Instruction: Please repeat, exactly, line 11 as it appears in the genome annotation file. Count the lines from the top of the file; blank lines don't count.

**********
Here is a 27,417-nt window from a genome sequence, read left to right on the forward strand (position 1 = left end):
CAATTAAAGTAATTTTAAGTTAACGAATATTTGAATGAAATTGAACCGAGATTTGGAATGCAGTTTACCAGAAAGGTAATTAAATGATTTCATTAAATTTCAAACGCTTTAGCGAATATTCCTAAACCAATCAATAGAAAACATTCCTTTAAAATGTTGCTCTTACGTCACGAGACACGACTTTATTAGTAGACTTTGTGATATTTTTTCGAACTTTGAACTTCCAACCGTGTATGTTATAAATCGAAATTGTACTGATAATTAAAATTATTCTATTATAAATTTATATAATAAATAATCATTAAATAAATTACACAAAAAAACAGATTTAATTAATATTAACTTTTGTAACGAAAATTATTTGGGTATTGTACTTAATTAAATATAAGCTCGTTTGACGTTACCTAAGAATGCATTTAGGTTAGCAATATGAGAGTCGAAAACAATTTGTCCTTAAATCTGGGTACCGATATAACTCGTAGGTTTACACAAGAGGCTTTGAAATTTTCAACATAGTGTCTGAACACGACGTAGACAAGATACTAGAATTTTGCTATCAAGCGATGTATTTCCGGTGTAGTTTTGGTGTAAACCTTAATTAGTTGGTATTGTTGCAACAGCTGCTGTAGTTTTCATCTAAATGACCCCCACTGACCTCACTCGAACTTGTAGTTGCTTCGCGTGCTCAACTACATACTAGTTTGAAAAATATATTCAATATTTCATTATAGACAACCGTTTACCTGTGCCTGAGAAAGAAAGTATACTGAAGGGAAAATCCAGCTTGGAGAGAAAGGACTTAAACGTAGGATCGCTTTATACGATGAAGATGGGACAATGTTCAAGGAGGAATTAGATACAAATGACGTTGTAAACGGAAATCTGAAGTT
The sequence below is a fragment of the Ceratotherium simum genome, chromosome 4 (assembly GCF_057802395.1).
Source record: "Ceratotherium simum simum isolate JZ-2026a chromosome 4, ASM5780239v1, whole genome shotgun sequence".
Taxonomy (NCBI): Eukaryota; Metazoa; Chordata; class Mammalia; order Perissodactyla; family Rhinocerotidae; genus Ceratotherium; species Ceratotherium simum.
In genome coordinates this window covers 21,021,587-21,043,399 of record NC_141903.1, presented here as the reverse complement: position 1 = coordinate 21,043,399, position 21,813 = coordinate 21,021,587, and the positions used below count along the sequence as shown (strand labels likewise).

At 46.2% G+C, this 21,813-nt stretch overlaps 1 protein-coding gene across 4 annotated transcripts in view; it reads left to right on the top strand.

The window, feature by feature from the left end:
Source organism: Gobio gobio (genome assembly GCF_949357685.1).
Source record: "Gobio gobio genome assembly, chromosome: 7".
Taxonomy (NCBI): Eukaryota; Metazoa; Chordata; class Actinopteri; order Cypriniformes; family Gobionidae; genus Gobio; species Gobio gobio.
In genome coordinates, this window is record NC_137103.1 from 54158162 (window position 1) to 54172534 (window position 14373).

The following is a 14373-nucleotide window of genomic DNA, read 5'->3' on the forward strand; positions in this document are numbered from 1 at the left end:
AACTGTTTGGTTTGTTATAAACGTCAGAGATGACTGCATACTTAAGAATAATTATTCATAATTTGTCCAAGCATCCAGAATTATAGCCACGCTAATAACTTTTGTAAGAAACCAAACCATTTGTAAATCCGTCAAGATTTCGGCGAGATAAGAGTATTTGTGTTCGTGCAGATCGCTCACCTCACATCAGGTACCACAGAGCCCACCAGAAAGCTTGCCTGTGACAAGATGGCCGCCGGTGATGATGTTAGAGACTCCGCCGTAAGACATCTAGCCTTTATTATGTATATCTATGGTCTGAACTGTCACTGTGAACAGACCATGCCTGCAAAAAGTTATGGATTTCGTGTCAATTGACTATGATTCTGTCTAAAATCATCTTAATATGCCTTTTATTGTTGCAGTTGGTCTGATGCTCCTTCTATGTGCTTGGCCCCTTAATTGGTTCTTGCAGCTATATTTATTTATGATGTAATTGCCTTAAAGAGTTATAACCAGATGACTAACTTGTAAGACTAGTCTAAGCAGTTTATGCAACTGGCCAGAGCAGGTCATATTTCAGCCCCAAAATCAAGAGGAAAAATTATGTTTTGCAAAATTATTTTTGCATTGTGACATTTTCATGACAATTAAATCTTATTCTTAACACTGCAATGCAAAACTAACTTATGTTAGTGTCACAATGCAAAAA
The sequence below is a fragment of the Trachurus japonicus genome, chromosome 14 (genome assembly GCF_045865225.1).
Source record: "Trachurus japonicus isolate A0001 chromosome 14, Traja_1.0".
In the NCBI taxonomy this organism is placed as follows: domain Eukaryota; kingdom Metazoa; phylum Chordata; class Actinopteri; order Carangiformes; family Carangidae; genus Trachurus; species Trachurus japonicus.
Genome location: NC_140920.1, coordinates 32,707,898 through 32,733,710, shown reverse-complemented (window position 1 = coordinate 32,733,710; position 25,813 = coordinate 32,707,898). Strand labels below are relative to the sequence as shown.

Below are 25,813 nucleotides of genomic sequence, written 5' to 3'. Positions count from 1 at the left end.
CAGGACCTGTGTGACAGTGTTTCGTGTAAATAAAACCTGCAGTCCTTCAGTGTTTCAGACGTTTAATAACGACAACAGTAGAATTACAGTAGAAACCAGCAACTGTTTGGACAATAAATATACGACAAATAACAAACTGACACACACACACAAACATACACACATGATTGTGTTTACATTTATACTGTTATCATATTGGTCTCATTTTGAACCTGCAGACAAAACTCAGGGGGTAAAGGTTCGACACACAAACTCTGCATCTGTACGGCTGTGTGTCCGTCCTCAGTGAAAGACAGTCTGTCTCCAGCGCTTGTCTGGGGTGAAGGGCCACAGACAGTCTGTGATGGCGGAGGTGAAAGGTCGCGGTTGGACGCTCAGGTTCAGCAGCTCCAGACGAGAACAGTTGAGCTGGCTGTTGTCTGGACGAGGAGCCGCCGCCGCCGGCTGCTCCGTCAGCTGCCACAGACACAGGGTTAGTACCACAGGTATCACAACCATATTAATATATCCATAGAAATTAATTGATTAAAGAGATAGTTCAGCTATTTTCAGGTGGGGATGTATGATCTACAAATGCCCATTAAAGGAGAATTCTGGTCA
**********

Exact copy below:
Taxonomy (NCBI): Eukaryota; Metazoa; Chordata; class Actinopteri; order Cypriniformes; family Gobionidae; genus Gobio; species Gobio gobio.